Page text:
Maundy Thursday (the Thursday before Easter). Maundy comes from a Latin word for “command”. It refers to Jesus’ commandment to the disciples to “Love one another as I have loved you” (John 13:34). Maundy Thursday also commemorates Jesus’ washing the disciples’ feet and the last supper He had with them.
Imagine with me, Jesus’ 12 disciples had walked on dusty roads most of the day gathering what they would need to celebrate one of the most important feasts of the Jewish calendar, The Feast of the Passover. The air was dry and the rays of the sun warm. They likely had high expectations for this trip into Jerusalem. The day before, crowds had greeted Jesus like a King waving palm branches and shouting, “‘Hosanna! Blessed is he who comes in the name of the Lord’” (John 12:13).
The disciples expected a Messiah who would deliver them from the cruel Roman oppression they suffered under. They anticipated that as the crowds gathered to celebrate how God delivered Israel from slavery in Egypt, Jesus would reveal Himself as one powerful enough to overthrow Rome.
What happened as they gathered for the Feast could not have ever crossed their minds. Jesus knew his departure time was coming close. Before he faced his mock trial, beating and crucifixion, He wanted His closest friends to experience His sacrificial love. His words and actions around the table showed that “he loved them to the end”.
John records, “Jesus laid aside his outer garments, and taking a towel, tied it around his waist. Then he poured water into a basin and began to wash the disciples’ feet and to wipe them with the towel that was wrapped around him” (13:4-5). In Jewish culture, washing feet was one of the most demeaning tasks of the day. Only the lowest of the social classes (usually Gentile servants) washed feet.
It astonished the disciples to have a Jew, whom they considered their revered teacher, wash their feet. One author refers to the disciples being “shamefaced” as Jesus “reverses normal roles. His act of humility was stunning” to those present. To ensure His message was crystal clear, Jesus wrapped a towel around himself. This was the typical dress of a menial slave, a dress that was looked down upon in both Jewish and Gentile circles.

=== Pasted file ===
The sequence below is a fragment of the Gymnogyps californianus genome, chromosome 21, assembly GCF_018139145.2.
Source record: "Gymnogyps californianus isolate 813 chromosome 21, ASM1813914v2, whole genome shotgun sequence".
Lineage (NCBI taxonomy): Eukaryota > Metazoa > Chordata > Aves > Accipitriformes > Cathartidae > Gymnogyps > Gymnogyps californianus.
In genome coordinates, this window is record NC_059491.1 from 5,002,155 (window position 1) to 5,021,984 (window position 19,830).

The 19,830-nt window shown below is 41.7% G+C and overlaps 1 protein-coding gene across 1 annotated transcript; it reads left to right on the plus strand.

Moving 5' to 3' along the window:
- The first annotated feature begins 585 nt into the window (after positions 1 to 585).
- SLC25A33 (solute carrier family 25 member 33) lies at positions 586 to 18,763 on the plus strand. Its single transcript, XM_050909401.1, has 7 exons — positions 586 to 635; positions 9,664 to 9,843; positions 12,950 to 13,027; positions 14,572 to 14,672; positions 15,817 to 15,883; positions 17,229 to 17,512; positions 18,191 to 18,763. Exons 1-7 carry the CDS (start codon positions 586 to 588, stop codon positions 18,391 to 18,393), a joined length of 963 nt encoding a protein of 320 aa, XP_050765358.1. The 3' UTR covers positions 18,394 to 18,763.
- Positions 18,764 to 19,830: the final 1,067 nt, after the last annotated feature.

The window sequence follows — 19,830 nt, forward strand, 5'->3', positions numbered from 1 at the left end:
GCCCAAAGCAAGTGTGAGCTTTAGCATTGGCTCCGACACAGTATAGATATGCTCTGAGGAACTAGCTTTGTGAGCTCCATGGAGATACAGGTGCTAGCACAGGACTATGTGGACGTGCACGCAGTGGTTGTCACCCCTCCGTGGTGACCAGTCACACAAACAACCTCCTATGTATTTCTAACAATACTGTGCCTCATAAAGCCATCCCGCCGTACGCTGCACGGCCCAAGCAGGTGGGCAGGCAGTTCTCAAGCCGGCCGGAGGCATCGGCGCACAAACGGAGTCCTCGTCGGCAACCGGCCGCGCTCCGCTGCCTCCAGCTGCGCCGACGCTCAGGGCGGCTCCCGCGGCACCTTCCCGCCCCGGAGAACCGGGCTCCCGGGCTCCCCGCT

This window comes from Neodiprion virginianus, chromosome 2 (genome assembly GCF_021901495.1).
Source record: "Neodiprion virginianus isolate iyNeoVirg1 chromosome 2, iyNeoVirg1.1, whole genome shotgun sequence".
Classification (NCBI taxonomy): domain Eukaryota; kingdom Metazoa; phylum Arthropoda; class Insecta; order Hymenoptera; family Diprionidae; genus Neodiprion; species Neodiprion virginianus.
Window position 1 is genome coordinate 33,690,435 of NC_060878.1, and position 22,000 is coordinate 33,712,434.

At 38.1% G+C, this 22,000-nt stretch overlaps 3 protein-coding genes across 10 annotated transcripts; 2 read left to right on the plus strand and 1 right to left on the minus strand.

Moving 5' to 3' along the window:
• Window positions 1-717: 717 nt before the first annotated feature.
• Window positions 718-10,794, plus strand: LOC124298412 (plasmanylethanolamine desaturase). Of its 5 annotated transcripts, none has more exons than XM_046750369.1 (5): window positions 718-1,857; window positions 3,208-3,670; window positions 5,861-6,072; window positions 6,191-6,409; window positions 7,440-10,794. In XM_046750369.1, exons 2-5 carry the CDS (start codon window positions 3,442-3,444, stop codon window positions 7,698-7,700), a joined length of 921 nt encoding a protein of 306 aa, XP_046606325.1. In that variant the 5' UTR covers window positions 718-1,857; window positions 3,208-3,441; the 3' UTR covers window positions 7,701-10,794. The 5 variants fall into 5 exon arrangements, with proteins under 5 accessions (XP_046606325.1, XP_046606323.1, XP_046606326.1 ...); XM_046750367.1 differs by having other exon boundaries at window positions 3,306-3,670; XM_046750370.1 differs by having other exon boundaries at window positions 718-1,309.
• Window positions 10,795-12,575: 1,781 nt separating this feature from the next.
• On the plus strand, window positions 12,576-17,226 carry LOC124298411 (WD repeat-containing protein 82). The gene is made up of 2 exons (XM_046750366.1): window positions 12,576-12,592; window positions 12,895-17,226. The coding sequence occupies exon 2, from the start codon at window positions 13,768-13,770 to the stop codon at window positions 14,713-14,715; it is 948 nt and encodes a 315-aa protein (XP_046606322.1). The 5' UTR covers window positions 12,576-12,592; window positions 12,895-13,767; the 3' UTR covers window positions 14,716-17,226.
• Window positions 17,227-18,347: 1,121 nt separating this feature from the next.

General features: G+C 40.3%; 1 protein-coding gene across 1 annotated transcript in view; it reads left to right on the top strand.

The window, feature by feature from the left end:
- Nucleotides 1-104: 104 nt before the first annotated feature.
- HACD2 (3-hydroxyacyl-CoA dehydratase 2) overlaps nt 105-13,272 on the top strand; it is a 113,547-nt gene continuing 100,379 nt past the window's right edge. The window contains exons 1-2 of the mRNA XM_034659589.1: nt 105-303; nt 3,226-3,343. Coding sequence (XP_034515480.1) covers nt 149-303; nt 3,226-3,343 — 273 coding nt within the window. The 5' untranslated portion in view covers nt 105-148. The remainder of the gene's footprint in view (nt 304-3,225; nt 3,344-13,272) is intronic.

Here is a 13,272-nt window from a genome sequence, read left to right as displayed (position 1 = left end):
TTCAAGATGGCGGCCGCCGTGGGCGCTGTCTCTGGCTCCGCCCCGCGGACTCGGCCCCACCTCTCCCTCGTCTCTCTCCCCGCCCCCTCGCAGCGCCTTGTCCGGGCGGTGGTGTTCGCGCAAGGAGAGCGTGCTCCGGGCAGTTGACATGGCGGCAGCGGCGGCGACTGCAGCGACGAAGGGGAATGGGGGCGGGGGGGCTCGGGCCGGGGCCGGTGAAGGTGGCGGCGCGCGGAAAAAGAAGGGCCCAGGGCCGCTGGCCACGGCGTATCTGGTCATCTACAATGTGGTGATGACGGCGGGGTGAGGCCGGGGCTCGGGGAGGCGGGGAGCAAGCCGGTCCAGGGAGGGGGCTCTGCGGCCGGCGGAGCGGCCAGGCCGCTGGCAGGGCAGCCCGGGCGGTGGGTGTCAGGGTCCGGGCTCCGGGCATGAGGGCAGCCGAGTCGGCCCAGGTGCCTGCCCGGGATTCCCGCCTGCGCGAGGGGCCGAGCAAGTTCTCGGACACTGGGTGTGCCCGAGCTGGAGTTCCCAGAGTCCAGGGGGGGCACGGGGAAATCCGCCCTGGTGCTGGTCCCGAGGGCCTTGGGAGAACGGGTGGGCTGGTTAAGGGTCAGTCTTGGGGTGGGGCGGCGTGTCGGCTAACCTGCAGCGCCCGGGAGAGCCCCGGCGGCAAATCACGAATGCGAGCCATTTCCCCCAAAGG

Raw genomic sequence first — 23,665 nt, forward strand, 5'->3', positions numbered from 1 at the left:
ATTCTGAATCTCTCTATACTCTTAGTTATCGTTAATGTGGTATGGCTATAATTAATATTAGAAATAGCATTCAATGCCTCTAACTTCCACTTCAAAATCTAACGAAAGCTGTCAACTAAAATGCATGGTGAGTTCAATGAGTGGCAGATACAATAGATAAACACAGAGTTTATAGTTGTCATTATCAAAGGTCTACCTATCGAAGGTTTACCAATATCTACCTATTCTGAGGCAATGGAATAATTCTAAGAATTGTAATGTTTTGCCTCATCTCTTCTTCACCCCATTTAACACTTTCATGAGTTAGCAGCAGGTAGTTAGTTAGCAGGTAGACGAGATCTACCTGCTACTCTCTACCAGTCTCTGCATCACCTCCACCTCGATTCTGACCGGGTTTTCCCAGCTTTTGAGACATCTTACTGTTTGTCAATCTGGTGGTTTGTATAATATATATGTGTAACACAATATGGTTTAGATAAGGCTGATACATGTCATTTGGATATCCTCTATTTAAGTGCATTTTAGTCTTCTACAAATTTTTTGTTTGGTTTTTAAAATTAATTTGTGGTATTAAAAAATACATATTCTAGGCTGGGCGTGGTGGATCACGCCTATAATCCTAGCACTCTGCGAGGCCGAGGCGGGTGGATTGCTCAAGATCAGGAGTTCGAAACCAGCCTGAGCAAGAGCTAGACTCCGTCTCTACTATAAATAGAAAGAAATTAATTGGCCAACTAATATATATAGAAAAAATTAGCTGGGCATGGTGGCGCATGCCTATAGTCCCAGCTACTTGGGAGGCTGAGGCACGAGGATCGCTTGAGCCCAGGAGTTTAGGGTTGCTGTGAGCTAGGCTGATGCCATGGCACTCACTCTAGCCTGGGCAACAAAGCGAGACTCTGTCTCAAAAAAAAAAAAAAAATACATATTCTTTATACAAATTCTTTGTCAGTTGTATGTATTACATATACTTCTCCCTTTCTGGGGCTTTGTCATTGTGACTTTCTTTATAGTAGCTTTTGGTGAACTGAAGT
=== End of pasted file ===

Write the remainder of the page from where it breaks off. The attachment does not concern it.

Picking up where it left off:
Doubtless when Jesus washed the disciple’s feet, he included the feet of Judas Iscariot; His ultimate betrayer. Jesus’ love knew no bounds. His love was lavish, intentional, intimate. Judas received the same treatment as the others because no one at the table “deserved” to be loved like Jesus loves.
If you were at the table, how would you have responded to Jesus’ display of affection? Would His profound act of unconventional kindness have left you introspective? feeling inadequate to repay such a gift? Or would you have hoped that the “dirty” parts of your soul are still within His reach? The Jesus Storybook Bible describes the love that Jesus gives as the “Never Stopping, Never Giving Up, Unbreaking, Always and Forever Love of God.”
It was only after Jesus had showed the most selfless love the disciples had known up to that point that He commanded them to love one another. When we soak in the reality of the self-denying love of Jesus, it changes us. He gave us the command to love one another, knowing that He was also sending His Spirit to give us the power to do so.
Truly showing love to someone whom we deem undeserving takes humility. It means that we set our image aside and choose to love extravagantly with no expectations. Yet when we love like Jesus loves, it changes the recipient.
Anna was in the foster care system. Although her placement as a teenager was with a kind woman, she repeatedly pushed against her boundaries by disregarding curfew. Anna knew her foster mom waited up for her. But her heart was hard toward the woman. Honestly, it was hard toward everyone! But one memorable night, her hard heart softened. Like other nights, Anna’s foster mom waited up for her. Anna braced herself for a major confrontation. She had her justification for being late planned in her mind, although it was a lie. But that night, instead of scolding, the foster mom took Anna’s shoes off and washed her feet. They exchanged no harsh words. It was just a humble act of love. And Anna shared at her foster Mom’s funeral that she never came back to that house late again.
To love one another in our culture that promotes cancelling any voice we disagree with is to live differently. As we walk with Jesus commemorating His death and resurrection, He commands us to love one another. He left us His Spirit to empower us to love with His humility and grace.
What is Jesus’ invitation to you as you read of His foot washing love? Is it time to sit at the table and imagine His loving hands touching what other’s can’t see in your life? Do you sense a need for His “Never Giving Up Love” to flow through you to someone else? As we receive His never-ending love anew this season, may we be intentional to share His love with our world and in our communities.
By Laurie Besonen, Executive Director, Village Schools of the Bible